Summary of the Day:
Jesus Receives Sinners
“This man receives sinners and eats with them” (Luke 15:2). The Pharisees’ statement of judgment against Jesus is in fact a proclamation of Gospel truth. For our God is one who delights in mercy, who casts all our sins into the depths of the sea through the cross (Micah 7:18–20). “Christ Jesus came into the world to save sinners” (1 Tim. 1:15). Those who refuse to be counted as sinners also refuse Jesus who came only for sinners. Those like the older son (Luke 15:11–32), who think they are righteous of themselves, will not join in the heavenly celebration over the sinner who repents and so remains outside of the Father’s house. Let us, therefore, be on guard against self–righteously trusting in our own merits. “Humble yourselves, therefore, under the mighty hand of God so that at the proper time He may exalt you” (1 Peter 5:6). Rejoice that Jesus receives sinners like us and that He still sits at the table with us in the Holy Supper, bestowing His forgiveness and life.
Sunday Divine Service – 9:30 am
If you are unable to join us this Sunday, please use this resource to lead your family together in hearing the Word and in prayer. Use this bulletin with a Lutheran Service Book and pray along with our live stream.
Introit: Ps. 25:1-2a, 5b, 15, 20; antiphon: Ps. 25:16, 18\rGradual: Ps. 55:22a, 16, 18a
Old Testament: Micah 7:18-20
Psalm 103:1-13 (antiphon: v. 8)
Epistle: 1 Tim. 1:12-17 or 1 Peter 5:6-11
Proper Verse: Ps. 18:1-2a
Gospel: Luke 15:1-10 or Luke 15:11-32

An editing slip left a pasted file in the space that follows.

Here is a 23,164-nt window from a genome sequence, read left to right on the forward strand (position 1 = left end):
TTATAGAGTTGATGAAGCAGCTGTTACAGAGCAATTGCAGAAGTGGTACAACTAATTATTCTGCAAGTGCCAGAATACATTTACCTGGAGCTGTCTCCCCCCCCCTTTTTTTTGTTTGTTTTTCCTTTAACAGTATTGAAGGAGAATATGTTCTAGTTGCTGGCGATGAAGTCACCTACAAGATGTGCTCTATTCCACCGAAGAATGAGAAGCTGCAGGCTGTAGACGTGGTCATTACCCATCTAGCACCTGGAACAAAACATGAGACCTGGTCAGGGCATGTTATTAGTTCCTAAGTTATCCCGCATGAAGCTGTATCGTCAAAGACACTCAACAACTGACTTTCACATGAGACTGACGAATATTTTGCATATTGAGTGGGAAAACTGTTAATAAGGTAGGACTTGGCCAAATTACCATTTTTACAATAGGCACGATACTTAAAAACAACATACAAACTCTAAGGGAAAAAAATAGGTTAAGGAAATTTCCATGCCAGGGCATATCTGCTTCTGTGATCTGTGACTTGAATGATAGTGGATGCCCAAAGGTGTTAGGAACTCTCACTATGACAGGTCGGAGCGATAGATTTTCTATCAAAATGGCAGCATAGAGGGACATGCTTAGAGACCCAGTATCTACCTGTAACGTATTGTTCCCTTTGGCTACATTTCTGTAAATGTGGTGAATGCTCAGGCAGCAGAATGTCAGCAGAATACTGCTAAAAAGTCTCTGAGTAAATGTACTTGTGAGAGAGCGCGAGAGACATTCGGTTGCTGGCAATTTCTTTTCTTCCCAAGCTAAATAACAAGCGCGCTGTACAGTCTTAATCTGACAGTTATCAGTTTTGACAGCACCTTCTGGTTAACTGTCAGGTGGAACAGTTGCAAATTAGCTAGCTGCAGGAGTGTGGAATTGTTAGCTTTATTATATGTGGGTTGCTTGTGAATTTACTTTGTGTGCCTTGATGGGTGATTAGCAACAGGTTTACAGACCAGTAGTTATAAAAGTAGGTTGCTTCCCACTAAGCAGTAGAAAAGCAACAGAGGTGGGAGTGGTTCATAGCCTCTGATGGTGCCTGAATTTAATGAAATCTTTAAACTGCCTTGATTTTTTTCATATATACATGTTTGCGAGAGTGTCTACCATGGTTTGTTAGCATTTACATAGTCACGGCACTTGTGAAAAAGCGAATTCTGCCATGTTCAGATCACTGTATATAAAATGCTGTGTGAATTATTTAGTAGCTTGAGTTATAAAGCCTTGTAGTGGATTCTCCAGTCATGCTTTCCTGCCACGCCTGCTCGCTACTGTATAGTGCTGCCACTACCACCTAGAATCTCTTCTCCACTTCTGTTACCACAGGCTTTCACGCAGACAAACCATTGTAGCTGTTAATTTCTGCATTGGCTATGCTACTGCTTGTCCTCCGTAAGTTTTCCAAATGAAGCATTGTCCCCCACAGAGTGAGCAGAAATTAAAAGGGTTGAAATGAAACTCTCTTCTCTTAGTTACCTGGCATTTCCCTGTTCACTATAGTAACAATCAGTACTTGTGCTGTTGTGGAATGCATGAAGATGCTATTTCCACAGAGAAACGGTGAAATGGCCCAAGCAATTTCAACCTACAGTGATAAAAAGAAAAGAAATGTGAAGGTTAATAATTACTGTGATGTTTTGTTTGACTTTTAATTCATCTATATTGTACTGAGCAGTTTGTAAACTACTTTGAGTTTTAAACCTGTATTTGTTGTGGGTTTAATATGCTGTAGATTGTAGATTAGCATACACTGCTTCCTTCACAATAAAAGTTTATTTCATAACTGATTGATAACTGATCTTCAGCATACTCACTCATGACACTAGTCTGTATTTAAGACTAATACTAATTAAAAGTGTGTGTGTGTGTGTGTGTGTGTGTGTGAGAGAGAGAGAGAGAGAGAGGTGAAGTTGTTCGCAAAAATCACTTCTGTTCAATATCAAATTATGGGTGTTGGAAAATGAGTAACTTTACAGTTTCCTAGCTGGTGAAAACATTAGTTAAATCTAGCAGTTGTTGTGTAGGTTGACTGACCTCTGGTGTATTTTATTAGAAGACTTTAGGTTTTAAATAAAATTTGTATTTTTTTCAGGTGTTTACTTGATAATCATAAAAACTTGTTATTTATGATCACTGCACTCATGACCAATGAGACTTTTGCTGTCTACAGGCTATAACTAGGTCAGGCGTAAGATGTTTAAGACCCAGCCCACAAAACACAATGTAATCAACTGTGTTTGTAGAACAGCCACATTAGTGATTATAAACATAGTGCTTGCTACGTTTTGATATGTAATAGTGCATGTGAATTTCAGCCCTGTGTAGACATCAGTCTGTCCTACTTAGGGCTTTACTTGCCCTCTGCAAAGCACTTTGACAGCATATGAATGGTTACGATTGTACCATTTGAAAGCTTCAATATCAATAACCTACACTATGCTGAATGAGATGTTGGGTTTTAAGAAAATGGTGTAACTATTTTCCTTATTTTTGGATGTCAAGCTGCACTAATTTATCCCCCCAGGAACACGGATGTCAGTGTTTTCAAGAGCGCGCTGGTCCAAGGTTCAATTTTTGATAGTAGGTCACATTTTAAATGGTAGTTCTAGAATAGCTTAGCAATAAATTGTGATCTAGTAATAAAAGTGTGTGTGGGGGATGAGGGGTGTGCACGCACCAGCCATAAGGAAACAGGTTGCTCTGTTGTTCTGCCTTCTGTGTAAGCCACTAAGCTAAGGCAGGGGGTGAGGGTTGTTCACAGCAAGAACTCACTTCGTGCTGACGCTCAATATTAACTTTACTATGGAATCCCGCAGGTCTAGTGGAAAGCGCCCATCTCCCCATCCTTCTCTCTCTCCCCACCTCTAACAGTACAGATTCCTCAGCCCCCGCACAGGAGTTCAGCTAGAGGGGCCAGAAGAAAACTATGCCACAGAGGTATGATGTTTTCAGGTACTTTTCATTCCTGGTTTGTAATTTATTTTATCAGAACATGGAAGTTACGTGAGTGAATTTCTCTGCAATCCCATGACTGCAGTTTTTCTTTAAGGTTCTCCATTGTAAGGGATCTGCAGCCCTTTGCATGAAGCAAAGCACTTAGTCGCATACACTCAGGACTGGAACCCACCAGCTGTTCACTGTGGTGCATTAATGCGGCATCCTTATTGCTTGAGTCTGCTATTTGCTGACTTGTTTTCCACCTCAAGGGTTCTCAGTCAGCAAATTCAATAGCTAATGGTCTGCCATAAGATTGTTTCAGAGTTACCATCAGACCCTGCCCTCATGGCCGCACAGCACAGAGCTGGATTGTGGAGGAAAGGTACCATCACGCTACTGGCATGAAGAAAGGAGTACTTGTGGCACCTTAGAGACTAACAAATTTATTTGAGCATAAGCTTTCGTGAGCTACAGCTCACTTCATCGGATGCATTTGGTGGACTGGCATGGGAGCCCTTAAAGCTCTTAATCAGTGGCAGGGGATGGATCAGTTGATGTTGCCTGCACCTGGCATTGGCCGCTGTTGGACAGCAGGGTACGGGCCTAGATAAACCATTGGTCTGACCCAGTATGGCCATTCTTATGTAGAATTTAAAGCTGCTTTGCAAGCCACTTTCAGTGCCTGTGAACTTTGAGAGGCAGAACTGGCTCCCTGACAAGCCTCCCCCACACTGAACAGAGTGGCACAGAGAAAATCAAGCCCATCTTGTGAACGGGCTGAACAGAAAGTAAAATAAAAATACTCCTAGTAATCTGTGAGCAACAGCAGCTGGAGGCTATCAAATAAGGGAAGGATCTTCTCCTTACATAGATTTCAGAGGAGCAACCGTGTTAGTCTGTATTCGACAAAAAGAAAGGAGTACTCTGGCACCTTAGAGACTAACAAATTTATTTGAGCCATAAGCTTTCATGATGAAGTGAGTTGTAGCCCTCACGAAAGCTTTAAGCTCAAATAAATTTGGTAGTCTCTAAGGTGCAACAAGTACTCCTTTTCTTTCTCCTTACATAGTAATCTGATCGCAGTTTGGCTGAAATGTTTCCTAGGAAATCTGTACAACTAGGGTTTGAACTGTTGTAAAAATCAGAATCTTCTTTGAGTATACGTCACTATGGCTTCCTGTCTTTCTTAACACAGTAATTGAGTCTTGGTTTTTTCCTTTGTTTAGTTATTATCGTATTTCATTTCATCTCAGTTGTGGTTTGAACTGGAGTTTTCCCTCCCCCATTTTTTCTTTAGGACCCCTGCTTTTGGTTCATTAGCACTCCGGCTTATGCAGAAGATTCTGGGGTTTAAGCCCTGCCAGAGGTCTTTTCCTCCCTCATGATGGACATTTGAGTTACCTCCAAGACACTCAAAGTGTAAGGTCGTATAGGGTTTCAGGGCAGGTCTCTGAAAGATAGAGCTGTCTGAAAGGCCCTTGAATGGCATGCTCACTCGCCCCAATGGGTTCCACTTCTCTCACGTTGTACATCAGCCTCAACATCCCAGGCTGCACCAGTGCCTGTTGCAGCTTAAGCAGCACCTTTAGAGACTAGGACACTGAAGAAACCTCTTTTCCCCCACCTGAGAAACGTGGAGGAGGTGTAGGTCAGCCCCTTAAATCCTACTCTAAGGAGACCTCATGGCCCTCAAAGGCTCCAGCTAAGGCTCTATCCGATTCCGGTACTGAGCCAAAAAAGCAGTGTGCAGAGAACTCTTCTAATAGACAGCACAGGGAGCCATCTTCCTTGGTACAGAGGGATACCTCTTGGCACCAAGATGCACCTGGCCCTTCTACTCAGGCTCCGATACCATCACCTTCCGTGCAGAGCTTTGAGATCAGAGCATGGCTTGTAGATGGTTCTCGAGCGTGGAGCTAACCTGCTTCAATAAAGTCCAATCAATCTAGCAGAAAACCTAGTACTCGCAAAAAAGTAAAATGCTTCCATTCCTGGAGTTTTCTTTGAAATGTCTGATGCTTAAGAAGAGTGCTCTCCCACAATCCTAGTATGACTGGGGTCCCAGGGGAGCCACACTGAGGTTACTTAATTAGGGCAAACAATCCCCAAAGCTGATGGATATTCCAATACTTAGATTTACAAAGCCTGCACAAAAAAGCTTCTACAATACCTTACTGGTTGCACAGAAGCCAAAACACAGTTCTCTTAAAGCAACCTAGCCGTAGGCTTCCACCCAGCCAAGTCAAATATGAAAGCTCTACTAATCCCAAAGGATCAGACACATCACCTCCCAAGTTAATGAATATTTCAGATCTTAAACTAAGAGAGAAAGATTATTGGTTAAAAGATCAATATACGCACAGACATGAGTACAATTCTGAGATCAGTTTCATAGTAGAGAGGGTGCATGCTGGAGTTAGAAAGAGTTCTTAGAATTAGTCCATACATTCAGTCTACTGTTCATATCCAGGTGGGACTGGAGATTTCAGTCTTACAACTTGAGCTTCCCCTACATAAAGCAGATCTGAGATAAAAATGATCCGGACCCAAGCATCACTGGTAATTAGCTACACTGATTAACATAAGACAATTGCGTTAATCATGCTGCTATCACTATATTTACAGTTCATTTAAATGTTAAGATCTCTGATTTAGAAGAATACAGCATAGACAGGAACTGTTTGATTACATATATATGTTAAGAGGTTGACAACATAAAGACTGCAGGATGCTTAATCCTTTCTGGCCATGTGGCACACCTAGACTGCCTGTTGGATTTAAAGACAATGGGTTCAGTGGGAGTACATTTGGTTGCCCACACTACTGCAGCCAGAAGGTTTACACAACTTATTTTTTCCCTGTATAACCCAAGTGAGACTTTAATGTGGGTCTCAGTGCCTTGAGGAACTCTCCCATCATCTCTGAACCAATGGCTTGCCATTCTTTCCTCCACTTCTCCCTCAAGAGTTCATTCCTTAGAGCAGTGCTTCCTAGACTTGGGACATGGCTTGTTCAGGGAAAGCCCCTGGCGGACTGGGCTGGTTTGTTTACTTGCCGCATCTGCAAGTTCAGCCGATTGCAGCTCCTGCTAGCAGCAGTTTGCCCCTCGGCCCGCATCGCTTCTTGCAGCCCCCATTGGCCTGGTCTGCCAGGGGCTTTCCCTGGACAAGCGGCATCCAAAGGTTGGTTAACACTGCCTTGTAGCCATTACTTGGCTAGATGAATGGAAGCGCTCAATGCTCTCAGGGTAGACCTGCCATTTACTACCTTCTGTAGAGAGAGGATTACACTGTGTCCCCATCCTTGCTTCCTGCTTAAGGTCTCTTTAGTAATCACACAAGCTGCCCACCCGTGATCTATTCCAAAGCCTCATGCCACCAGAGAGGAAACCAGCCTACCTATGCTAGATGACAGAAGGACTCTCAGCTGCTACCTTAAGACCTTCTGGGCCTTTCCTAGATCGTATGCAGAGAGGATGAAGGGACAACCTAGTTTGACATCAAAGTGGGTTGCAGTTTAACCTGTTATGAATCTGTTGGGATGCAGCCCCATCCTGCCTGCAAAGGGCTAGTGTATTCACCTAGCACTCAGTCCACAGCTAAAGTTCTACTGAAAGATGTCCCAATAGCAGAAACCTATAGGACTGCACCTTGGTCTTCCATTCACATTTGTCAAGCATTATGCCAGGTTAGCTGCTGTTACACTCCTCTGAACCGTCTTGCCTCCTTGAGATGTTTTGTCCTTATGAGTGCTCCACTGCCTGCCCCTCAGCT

Johann Franck (1618-77) was a lawyer, a poet, and a devout Christian. His hymns reflect the personal faith and piety of a man who truly called Jesus “my joy,” as in the German first line of his “Jesus, priceless treasure” (LSB 743). If his hymnody lacks the objectivity of German writers before him, it excels in demonstrating that the Christian is not remote from the Lord, but personally connected to Him through Word and Sacrament.
“Lord, to You I make Confession” first appeared in a 1648 hymnal compiled by Johann Crager, the musical associate of hymn writer Paul Gerhardt, and has become one of the author’s better known and loved contributions to the Christian’s sung faith. It was originally written in eight stanzas, the first, third, seventh, and eighth of which appear in LSB in a slightly modified version of the 1863 translation by Catherine Winkworth (1827-78).
In its original publication, the hymn was categorized under the heading “for the forgiveness of sins.” In some earlier English hymnals, it was placed with hymns for Lent. But TLH (1941), LW (1982), CW(1993), and LSB all place it with the confessional hymns, a helpful reminder that repentance is ongoing in the life of Christians, who need never be without the comfort of God’s forgiving Word.
The Congregation at Prayer – Each Morning at 8 am
Wednesday Bible Study – 7:30 pm
Join us for a Bible Study on 1 Corinthians each Wednesday evening at 7:30 pm. You’ll be able to find our class live on our Facebook and YouTube channels (note: we are not using Zoom). Post your questions in the comments, and I’ll respond in realtime or later.